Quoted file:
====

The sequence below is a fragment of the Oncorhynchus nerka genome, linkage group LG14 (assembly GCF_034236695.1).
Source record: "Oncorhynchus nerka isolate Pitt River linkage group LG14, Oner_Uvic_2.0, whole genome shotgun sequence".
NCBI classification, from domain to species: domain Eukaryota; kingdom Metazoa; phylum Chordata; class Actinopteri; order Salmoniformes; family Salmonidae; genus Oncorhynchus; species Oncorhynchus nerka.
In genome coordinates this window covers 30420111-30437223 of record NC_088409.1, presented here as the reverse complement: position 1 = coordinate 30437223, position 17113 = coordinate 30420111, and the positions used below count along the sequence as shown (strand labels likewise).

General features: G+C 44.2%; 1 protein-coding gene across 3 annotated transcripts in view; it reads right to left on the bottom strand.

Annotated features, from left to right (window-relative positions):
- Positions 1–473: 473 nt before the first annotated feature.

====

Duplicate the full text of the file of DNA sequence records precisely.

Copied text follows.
The sequence below is a fragment of the Oncorhynchus nerka genome, linkage group LG14 (assembly GCF_034236695.1).
Source record: "Oncorhynchus nerka isolate Pitt River linkage group LG14, Oner_Uvic_2.0, whole genome shotgun sequence".
NCBI classification, from domain to species: domain Eukaryota; kingdom Metazoa; phylum Chordata; class Actinopteri; order Salmoniformes; family Salmonidae; genus Oncorhynchus; species Oncorhynchus nerka.
In genome coordinates this window covers 30420111-30437223 of record NC_088409.1, presented here as the reverse complement: position 1 = coordinate 30437223, position 17113 = coordinate 30420111, and the positions used below count along the sequence as shown (strand labels likewise).

General features: G+C 44.2%; 1 protein-coding gene across 3 annotated transcripts in view; it reads right to left on the bottom strand.

Annotated features, from left to right (window-relative positions):
- Positions 1–473: 473 nt before the first annotated feature.